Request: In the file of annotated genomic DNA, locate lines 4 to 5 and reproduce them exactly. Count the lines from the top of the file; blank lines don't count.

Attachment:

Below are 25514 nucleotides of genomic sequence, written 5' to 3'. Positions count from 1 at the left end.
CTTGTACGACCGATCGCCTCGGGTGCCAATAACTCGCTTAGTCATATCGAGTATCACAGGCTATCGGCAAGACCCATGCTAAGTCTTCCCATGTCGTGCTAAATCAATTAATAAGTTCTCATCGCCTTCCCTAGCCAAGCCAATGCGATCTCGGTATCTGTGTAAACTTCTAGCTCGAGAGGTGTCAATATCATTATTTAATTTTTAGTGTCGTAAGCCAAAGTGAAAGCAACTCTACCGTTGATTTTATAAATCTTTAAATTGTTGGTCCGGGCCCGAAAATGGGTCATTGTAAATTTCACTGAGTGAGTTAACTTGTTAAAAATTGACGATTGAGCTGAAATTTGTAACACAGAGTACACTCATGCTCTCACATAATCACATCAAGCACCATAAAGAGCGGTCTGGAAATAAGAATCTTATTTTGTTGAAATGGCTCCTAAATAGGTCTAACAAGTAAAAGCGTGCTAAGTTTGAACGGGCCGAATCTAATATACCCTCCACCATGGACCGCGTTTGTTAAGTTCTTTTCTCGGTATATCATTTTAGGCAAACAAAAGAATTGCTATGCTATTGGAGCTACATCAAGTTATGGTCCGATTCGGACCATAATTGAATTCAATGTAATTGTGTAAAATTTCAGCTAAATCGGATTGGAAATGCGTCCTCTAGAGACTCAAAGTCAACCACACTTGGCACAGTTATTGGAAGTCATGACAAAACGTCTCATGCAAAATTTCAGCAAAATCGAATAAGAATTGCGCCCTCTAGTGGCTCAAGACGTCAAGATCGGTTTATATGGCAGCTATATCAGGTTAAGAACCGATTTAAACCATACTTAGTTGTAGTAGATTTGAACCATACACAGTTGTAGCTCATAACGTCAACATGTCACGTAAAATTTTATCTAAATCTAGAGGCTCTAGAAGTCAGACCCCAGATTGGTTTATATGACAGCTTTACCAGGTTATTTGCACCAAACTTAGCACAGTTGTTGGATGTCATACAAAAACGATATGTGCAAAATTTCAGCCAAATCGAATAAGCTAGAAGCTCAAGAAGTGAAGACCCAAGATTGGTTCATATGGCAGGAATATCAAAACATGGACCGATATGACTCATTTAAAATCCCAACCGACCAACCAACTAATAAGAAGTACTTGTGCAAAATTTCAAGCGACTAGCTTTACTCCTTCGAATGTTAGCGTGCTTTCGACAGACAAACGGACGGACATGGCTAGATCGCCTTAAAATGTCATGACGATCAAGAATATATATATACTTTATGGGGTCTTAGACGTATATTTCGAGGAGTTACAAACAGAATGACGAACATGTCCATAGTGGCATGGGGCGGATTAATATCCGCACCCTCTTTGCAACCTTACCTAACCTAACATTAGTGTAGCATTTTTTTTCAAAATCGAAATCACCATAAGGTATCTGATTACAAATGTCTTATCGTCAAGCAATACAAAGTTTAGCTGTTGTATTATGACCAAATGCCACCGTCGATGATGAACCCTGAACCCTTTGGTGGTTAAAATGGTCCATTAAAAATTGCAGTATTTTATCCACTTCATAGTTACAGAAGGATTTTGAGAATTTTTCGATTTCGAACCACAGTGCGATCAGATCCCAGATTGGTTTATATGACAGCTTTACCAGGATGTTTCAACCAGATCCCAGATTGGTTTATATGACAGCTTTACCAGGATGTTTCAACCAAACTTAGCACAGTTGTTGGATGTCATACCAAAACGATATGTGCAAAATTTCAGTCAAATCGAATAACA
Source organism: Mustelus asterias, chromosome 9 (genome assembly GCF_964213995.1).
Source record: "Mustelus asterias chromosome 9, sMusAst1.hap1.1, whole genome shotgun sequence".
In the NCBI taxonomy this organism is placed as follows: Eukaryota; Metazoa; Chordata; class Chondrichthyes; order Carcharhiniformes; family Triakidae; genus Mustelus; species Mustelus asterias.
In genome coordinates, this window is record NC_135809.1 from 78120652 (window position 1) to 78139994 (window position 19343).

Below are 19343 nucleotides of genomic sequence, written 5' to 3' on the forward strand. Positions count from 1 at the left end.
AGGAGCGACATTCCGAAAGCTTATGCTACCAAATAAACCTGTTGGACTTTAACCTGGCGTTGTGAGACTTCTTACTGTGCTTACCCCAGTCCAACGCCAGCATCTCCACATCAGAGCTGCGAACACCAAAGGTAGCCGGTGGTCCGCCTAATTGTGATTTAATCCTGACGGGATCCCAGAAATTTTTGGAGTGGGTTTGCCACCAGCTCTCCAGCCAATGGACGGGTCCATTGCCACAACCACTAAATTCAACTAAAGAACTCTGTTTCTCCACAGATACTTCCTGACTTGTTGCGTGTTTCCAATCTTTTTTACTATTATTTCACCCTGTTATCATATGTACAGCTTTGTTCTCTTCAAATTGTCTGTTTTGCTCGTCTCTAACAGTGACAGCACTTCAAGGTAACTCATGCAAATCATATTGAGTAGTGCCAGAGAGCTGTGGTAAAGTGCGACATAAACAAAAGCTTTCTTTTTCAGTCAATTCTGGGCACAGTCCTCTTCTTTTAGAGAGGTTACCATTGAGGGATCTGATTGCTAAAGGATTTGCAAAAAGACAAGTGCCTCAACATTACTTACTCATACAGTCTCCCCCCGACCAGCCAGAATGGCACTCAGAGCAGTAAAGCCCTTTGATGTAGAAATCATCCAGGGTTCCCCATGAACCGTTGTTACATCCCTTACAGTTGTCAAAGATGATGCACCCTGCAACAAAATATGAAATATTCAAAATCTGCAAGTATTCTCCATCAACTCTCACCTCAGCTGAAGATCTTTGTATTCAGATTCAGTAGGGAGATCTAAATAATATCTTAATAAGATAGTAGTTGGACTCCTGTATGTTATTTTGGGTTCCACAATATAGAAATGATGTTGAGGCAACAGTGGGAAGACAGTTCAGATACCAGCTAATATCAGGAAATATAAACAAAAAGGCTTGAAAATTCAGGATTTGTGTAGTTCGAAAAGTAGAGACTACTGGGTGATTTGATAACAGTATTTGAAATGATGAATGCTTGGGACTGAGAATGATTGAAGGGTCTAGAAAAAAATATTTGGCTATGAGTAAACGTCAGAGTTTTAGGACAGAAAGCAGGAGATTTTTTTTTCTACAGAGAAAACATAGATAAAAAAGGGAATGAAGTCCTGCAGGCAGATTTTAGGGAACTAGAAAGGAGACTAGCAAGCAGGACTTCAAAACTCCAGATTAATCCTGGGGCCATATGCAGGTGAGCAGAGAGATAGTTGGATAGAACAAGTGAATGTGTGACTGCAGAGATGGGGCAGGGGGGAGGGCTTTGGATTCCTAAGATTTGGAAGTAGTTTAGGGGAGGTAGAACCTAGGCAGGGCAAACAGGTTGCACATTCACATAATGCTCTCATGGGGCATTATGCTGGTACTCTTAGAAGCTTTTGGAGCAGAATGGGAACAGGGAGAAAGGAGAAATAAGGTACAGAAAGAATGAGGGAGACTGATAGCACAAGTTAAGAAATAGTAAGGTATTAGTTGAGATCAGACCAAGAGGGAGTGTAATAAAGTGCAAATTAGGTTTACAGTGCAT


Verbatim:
Source record: "Mustelus asterias chromosome 9, sMusAst1.hap1.1, whole genome shotgun sequence".
In the NCBI taxonomy this organism is placed as follows: Eukaryota; Metazoa; Chordata; class Chondrichthyes; order Carcharhiniformes; family Triakidae; genus Mustelus; species Mustelus asterias.